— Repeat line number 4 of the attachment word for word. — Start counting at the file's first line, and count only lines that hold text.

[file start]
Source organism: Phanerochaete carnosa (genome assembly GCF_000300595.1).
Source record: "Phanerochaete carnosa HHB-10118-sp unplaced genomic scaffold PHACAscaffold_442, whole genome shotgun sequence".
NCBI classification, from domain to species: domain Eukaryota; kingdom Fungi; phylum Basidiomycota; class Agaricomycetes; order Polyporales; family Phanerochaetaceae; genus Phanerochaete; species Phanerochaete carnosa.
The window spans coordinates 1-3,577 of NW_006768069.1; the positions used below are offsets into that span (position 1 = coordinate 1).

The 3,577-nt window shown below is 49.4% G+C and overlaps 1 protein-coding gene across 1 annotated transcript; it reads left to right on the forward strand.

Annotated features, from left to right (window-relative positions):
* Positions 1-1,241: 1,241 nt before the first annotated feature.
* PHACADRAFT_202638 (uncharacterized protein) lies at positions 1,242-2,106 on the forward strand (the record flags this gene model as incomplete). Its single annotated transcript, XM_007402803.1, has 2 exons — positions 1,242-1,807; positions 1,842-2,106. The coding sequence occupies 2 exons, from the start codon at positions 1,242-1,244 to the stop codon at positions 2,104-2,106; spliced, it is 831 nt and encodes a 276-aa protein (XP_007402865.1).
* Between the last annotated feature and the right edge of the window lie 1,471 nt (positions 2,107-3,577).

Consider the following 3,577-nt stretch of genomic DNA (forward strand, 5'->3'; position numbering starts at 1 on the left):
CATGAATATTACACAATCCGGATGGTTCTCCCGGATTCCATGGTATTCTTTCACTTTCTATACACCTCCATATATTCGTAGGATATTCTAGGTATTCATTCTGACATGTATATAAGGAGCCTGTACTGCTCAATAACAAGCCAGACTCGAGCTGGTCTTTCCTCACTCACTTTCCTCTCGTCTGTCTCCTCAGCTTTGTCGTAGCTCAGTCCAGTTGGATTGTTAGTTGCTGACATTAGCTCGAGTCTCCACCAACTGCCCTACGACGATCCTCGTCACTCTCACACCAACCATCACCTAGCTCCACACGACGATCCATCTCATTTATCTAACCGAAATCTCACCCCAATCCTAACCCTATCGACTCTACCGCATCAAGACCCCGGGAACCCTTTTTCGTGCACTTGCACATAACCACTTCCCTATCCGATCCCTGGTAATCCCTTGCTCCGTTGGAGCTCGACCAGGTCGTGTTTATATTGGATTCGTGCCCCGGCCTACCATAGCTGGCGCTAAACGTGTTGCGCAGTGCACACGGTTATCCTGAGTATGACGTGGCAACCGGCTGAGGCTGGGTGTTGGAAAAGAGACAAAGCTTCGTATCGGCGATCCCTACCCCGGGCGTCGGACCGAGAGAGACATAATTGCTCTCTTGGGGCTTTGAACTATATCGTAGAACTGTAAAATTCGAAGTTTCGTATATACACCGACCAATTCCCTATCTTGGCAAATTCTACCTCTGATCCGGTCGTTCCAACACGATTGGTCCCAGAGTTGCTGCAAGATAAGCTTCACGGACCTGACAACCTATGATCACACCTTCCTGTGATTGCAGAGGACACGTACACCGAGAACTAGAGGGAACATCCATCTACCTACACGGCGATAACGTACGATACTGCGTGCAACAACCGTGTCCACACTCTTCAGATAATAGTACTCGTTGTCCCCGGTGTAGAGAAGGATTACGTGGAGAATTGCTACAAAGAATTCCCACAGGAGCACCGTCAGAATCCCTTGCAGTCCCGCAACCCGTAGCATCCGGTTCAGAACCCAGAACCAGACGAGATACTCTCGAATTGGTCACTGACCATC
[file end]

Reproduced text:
The window spans coordinates 1-3,577 of NW_006768069.1; the positions used below are offsets into that span (position 1 = coordinate 1).